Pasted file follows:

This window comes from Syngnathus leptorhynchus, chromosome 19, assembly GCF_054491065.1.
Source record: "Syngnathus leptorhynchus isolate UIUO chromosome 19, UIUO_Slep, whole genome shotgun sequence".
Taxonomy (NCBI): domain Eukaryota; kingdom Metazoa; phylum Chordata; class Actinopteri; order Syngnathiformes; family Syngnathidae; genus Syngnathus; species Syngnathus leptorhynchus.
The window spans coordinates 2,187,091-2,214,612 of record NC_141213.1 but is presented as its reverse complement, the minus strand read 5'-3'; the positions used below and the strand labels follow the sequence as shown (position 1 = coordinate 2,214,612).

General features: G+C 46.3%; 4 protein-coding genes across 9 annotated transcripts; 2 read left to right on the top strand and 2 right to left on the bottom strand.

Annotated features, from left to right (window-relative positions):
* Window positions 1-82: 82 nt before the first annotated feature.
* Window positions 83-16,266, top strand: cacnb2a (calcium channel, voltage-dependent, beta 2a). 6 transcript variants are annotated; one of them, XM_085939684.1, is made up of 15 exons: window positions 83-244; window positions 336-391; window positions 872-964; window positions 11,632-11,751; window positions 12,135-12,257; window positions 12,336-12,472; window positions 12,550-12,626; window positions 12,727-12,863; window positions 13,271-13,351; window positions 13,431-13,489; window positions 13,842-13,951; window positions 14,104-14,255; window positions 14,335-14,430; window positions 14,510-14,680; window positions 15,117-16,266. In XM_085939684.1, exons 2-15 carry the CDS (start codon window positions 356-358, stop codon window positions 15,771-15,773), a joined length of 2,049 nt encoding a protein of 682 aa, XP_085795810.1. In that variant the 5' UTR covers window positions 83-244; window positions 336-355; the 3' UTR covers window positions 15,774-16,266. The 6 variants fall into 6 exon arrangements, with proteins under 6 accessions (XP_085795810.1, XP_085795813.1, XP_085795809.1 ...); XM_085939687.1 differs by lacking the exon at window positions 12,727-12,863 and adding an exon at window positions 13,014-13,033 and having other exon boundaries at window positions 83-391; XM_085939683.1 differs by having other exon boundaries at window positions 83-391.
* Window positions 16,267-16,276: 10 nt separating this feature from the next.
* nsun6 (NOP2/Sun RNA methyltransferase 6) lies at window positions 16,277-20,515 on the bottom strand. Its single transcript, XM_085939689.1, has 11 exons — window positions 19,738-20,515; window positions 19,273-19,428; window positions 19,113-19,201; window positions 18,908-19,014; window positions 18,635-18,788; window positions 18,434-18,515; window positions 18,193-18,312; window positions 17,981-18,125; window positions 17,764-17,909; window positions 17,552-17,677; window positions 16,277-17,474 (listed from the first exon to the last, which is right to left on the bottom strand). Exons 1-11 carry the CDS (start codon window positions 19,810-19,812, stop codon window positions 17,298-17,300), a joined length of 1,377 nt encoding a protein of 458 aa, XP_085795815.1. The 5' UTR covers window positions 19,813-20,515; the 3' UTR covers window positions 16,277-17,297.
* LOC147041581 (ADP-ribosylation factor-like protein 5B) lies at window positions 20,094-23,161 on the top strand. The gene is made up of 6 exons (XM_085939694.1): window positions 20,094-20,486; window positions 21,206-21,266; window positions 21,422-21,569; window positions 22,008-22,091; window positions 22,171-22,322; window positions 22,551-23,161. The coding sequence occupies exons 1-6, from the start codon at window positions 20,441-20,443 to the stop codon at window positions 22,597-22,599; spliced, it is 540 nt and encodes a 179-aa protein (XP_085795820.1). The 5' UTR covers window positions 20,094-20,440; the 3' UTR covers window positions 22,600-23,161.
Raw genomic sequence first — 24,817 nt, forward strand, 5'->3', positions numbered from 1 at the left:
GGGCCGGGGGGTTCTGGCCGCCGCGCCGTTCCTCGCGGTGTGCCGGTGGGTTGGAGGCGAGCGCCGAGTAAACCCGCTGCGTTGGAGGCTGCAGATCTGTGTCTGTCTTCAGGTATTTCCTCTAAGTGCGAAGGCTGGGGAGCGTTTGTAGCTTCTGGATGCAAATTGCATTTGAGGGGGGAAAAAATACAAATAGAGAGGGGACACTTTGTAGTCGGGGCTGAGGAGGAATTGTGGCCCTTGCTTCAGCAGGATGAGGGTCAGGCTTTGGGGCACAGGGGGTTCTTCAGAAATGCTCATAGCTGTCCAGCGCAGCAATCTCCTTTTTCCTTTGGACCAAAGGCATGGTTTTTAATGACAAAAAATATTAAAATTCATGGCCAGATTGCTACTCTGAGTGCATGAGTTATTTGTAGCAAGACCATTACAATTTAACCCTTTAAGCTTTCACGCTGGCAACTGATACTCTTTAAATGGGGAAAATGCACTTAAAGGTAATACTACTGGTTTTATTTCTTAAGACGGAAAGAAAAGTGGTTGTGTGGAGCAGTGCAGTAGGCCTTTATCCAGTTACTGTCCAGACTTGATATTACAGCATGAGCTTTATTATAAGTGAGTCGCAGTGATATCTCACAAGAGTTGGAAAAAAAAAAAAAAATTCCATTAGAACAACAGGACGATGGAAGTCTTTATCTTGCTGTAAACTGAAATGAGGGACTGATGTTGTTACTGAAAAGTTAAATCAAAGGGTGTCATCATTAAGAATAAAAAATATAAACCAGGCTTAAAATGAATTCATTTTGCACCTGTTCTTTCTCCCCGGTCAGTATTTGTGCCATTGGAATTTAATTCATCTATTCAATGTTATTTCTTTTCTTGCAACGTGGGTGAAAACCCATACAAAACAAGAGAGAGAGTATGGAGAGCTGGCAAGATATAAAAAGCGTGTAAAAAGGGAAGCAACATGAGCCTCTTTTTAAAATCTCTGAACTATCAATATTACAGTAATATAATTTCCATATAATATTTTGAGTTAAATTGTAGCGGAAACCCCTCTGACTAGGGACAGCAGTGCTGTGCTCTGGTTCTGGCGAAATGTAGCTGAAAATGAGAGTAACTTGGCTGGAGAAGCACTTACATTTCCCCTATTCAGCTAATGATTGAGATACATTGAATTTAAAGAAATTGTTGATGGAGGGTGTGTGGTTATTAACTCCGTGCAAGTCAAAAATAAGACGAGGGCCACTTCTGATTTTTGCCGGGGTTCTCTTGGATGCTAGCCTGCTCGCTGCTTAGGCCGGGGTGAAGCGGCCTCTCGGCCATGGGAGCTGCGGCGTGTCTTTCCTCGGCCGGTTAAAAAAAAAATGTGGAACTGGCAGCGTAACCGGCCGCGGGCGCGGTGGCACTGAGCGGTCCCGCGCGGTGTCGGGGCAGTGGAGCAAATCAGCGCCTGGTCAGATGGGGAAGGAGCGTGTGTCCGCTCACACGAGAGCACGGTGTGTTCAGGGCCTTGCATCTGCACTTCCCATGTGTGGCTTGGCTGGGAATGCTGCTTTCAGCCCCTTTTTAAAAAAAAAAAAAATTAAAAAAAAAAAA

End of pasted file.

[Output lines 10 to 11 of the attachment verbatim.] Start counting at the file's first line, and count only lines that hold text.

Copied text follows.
* nsun6 (NOP2/Sun RNA methyltransferase 6) lies at window positions 16,277-20,515 on the bottom strand. Its single transcript, XM_085939689.1, has 11 exons — window positions 19,738-20,515; window positions 19,273-19,428; window positions 19,113-19,201; window positions 18,908-19,014; window positions 18,635-18,788; window positions 18,434-18,515; window positions 18,193-18,312; window positions 17,981-18,125; window positions 17,764-17,909; window positions 17,552-17,677; window positions 16,277-17,474 (listed from the first exon to the last, which is right to left on the bottom strand). Exons 1-11 carry the CDS (start codon window positions 19,810-19,812, stop codon window positions 17,298-17,300), a joined length of 1,377 nt encoding a protein of 458 aa, XP_085795815.1. The 5' UTR covers window positions 19,813-20,515; the 3' UTR covers window positions 16,277-17,297.
* LOC147041581 (ADP-ribosylation factor-like protein 5B) lies at window positions 20,094-23,161 on the top strand. The gene is made up of 6 exons (XM_085939694.1): window positions 20,094-20,486; window positions 21,206-21,266; window positions 21,422-21,569; window positions 22,008-22,091; window positions 22,171-22,322; window positions 22,551-23,161. The coding sequence occupies exons 1-6, from the start codon at window positions 20,441-20,443 to the stop codon at window positions 22,597-22,599; spliced, it is 540 nt and encodes a 179-aa protein (XP_085795820.1). The 5' UTR covers window positions 20,094-20,440; the 3' UTR covers window positions 22,600-23,161.